Thursday, August 28, 2014

Two luxury hotels will bring more life to the area around "Centre Square"

So, what the heck is Centre Square, you may ask? Well, it's actually the original name given to where City Hall sits today.

When Billy P (aka William Penn) founded Philadelphia back in 1682, he created one of the first major grid systems in the US. The purpose of using a grid plan was to create wide streets (which are considered narrow today) with right angles, for ease of planning and to avoid overcrowding. The planning aspect definitely held up, but overcrowding did not; just like it did not in New York, Boston, etc.

Anyway, with Billy P's master grid plan also came Philadelphia's 5 Original Squares: 1) Southwest Square, 2) Northwest Square, 3) Southeast Square, 4) Northeast Square, and 5) Centre Square. You now know them today as: 1) Rittenhouse Square, 2) Logan Square, 3) Washington Square, 4) Franklin Square, and 5) Philadelphia City Hall.

There's your free history lesson for the day, and from someone who is not certified to teach it.

Okay, back to the luxury hotel project at 15th St & Chestnut St.

If you are not familiar with where this is exactly, it's the surface parking lot directly behind the Ritz Carlton Residences (just across from City Hall). The parcel sits on the northeast corner of 15th & Chestnut, to be exact.

The reason I feel that this project is significant is not just for tourism, but for everyday street life. It fills a missing gap in a busy Center City block (surface parking lots are very 1980s these days), makes great use of density/scale, brings 2 new names in luxury hotel living to Philadelphia, and will have ground floor retail for all to enjoy.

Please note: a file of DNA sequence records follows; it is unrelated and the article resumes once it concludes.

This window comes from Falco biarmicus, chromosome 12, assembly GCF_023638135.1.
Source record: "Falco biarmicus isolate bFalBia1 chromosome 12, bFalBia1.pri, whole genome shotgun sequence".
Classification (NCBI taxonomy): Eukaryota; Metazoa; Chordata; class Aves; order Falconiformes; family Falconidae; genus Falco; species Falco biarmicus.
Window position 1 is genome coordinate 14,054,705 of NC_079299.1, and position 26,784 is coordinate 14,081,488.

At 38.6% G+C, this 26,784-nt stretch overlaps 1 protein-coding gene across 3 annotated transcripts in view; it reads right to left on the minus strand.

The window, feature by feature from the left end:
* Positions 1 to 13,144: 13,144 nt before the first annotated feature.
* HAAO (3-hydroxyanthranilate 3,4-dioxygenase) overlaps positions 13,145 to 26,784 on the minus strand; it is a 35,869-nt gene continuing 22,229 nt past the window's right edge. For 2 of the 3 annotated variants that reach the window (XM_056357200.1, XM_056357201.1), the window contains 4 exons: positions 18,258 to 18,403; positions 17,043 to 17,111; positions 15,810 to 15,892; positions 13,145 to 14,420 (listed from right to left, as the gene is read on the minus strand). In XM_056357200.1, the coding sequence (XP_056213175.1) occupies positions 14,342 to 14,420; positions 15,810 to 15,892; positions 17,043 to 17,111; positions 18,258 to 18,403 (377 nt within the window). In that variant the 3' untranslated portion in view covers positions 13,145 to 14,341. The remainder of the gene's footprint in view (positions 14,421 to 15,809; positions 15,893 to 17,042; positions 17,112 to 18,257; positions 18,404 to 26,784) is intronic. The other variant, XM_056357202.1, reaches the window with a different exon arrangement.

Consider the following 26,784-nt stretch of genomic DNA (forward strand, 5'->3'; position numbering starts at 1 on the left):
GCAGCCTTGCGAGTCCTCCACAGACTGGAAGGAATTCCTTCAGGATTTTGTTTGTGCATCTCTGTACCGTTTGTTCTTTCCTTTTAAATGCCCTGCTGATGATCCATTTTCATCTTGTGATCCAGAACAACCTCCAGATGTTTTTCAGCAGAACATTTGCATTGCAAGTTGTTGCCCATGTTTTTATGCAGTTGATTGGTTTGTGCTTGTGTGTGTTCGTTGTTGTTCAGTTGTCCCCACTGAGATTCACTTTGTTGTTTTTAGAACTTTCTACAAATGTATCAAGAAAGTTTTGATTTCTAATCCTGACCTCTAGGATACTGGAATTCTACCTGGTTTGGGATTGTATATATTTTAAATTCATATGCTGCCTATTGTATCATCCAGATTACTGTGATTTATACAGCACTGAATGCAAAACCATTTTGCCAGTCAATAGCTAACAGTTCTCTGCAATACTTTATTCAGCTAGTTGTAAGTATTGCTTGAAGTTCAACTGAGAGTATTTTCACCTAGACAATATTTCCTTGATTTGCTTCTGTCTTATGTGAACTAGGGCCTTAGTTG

And since Philadelphia has gotten better at planning over the past few years, with the new zoning code and all, it appears that most developers are putting forth projects that offer "smarter" features (e.g. mixed-use, underground parking, sustainable design, etc).

Now that Dilworth Plaza Park plans to cut the ribbon on 9/4, Centre Square City Hall will now have a suitable public space for both residents and tourists alike. Just like it was intended to, over 300 years ago.

Saturday, August 16, 2014

How does Philadelphia truly become a global city?

For starters, let's define what the term "global city" actually means.

Here are a few different definitions I found:

A city in a position to realize the economic coordination of complex activities at a global scale. It is through economic coordination that a city will gain a strategic position in the global economy, and the concentration of this function makes it different from other cities. - Research Gate

What constitutes a global city, is an emphasis on the flow of information and capital. - Saskia Sassen

A city generally considered to be an important node in the global economic system. Globalization can be understood as largely created, facilitated, and enacted in strategic geographic locales according to global finance and trade. - Wikipedia

Although it may seem a bit complex after reading those textbook definitions, the concept is relatively simple.